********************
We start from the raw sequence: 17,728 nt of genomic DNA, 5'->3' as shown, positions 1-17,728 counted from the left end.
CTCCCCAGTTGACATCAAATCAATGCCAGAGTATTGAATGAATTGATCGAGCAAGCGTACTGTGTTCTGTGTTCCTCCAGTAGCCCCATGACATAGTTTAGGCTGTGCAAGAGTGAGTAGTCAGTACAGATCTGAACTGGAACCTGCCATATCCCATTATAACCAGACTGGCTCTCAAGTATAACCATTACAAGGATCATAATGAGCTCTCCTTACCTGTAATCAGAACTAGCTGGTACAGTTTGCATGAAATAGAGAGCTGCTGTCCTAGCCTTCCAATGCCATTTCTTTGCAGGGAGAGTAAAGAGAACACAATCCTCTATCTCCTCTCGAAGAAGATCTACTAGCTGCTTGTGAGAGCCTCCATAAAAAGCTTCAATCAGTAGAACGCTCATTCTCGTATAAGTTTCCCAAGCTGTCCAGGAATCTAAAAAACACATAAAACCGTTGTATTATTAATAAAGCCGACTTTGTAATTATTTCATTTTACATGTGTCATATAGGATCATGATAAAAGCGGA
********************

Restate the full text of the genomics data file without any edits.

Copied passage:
We start from the raw sequence: 17,728 nt of genomic DNA, 5'->3' as shown, positions 1-17,728 counted from the left end.
CTCCCCAGTTGACATCAAATCAATGCCAGAGTATTGAATGAATTGATCGAGCAAGCGTACTGTGTTCTGTGTTCCTCCAGTAGCCCCATGACATAGTTTAGGCTGTGCAAGAGTGAGTAGTCAGTACAGATCTGAACTGGAACCTGCCATATCCCATTATAACCAGACTGGCTCTCAAGTATAACCATTACAAGGATCATAATGAGCTCTCCTTACCTGTAATCAGAACTAGCTGGTACAGTTTGCATGAAATAGAGAGCTGCTGTCCTAGCCTTCCAATGCCATTTCTTTGCAGGGAGAGTAAAGAGAACACAATCCTCTATCTCCTCTCGAAGAAGATCTACTAGCTGCTTGTGAGAGCCTCCATAAAAAGCTTCAATCAGTAGAACGCTCATTCTCGTATAAGTTTCCCAAGCTGTCCAGGAATCTAAAAAACACATAAAACCGTTGTATTATTAATAAAGCCGACTTTGTAATTATTTCATTTTACATGTGTCATATAGGATCATGATAAAAGCGGA